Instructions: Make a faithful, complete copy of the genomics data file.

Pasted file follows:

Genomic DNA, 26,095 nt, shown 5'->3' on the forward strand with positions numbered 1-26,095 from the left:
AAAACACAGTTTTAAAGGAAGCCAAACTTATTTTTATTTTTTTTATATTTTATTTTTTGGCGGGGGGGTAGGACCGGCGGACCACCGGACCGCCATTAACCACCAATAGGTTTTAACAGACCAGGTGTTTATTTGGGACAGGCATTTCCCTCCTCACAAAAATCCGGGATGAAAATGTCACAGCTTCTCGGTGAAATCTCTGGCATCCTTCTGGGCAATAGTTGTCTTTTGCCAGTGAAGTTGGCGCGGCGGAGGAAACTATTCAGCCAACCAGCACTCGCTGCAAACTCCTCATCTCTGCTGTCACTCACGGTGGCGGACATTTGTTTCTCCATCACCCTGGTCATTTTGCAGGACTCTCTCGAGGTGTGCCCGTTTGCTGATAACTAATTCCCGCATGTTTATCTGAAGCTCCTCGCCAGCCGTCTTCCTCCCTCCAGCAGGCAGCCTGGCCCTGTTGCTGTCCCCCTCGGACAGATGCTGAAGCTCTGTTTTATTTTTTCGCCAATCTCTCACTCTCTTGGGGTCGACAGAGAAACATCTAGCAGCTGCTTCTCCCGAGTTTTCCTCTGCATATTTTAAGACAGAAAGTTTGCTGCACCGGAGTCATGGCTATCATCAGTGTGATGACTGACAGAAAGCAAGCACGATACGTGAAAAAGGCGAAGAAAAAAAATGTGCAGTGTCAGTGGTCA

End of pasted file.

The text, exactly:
Genomic DNA, 26,095 nt, shown 5'->3' on the forward strand with positions numbered 1-26,095 from the left:
AAAACACAGTTTTAAAGGAAGCCAAACTTATTTTTATTTTTTTTATATTTTATTTTTTGGCGGGGGGGTAGGACCGGCGGACCACCGGACCGCCATTAACCACCAATAGGTTTTAACAGACCAGGTGTTTATTTGGGACAGGCATTTCCCTCCTCACAAAAATCCGGGATGAAAATGTCACAGCTTCTCGGTGAAATCTCTGGCATCCTTCTGGGCAATAGTTGTCTTTTGCCAGTGAAGTTGGCGCGGCGGAGGAAACTATTCAGCCAACCAGCACTCGCTGCAAACTCCTCATCTCTGCTGTCACTCACGGTGGCGGACATTTGTTTCTCCATCACCCTGGTCATTTTGCAGGACTCTCTCGAGGTGTGCCCGTTTGCTGATAACTAATTCCCGCATGTTTATCTGAAGCTCCTCGCCAGCCGTCTTCCTCCCTCCAGCAGGCAGCCTGGCCCTGTTGCTGTCCCCCTCGGACAGATGCTGAAGCTCTGTTTTATTTTTTCGCCAATCTCTCACTCTCTTGGGGTCGACAGAGAAACATCTAGCAGCTGCTTCTCCCGAGTTTTCCTCTGCATATTTTAAGACAGAAAGTTTGCTGCACCGGAGTCATGGCTATCATCAGTGTGATGACTGACAGAAAGCAAGCACGATACGTGAAAAAGGCGAAGAAAAAAAATGTGCAGTGTCAGTGGTCA